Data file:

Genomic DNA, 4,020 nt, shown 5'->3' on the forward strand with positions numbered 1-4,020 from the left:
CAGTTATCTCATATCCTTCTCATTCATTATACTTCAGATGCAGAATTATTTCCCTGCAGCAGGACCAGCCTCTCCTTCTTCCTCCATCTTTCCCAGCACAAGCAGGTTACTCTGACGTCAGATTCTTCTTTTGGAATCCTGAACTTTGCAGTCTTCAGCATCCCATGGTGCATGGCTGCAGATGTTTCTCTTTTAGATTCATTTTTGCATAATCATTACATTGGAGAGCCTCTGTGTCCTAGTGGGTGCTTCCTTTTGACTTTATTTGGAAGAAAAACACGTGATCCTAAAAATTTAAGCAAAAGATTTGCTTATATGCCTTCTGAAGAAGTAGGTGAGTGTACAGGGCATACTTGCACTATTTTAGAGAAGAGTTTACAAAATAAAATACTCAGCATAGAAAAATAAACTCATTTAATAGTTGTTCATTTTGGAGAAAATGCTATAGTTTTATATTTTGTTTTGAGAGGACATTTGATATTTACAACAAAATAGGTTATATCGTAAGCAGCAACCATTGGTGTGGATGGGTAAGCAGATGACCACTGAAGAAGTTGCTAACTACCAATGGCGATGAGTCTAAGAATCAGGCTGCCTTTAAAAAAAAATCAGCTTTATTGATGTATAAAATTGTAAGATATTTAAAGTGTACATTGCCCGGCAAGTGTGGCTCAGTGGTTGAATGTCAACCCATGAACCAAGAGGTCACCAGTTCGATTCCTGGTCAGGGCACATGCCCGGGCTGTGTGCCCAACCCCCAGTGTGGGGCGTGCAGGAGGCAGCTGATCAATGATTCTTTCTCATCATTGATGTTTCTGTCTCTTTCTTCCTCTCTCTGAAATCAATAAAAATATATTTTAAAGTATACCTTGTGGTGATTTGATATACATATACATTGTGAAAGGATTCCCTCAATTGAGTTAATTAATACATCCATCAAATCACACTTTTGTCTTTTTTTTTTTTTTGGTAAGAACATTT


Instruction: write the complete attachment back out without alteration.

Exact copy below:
Genomic DNA, 4,020 nt, shown 5'->3' on the forward strand with positions numbered 1-4,020 from the left:
CAGTTATCTCATATCCTTCTCATTCATTATACTTCAGATGCAGAATTATTTCCCTGCAGCAGGACCAGCCTCTCCTTCTTCCTCCATCTTTCCCAGCACAAGCAGGTTACTCTGACGTCAGATTCTTCTTTTGGAATCCTGAACTTTGCAGTCTTCAGCATCCCATGGTGCATGGCTGCAGATGTTTCTCTTTTAGATTCATTTTTGCATAATCATTACATTGGAGAGCCTCTGTGTCCTAGTGGGTGCTTCCTTTTGACTTTATTTGGAAGAAAAACACGTGATCCTAAAAATTTAAGCAAAAGATTTGCTTATATGCCTTCTGAAGAAGTAGGTGAGTGTACAGGGCATACTTGCACTATTTTAGAGAAGAGTTTACAAAATAAAATACTCAGCATAGAAAAATAAACTCATTTAATAGTTGTTCATTTTGGAGAAAATGCTATAGTTTTATATTTTGTTTTGAGAGGACATTTGATATTTACAACAAAATAGGTTATATCGTAAGCAGCAACCATTGGTGTGGATGGGTAAGCAGATGACCACTGAAGAAGTTGCTAACTACCAATGGCGATGAGTCTAAGAATCAGGCTGCCTTTAAAAAAAAATCAGCTTTATTGATGTATAAAATTGTAAGATATTTAAAGTGTACATTGCCCGGCAAGTGTGGCTCAGTGGTTGAATGTCAACCCATGAACCAAGAGGTCACCAGTTCGATTCCTGGTCAGGGCACATGCCCGGGCTGTGTGCCCAACCCCCAGTGTGGGGCGTGCAGGAGGCAGCTGATCAATGATTCTTTCTCATCATTGATGTTTCTGTCTCTTTCTTCCTCTCTCTGAAATCAATAAAAATATATTTTAAAGTATACCTTGTGGTGATTTGATATACATATACATTGTGAAAGGATTCCCTCAATTGAGTTAATTAATACATCCATCAAATCACACTTTTGTCTTTTTTTTTTTTTTGGTAAGAACATTT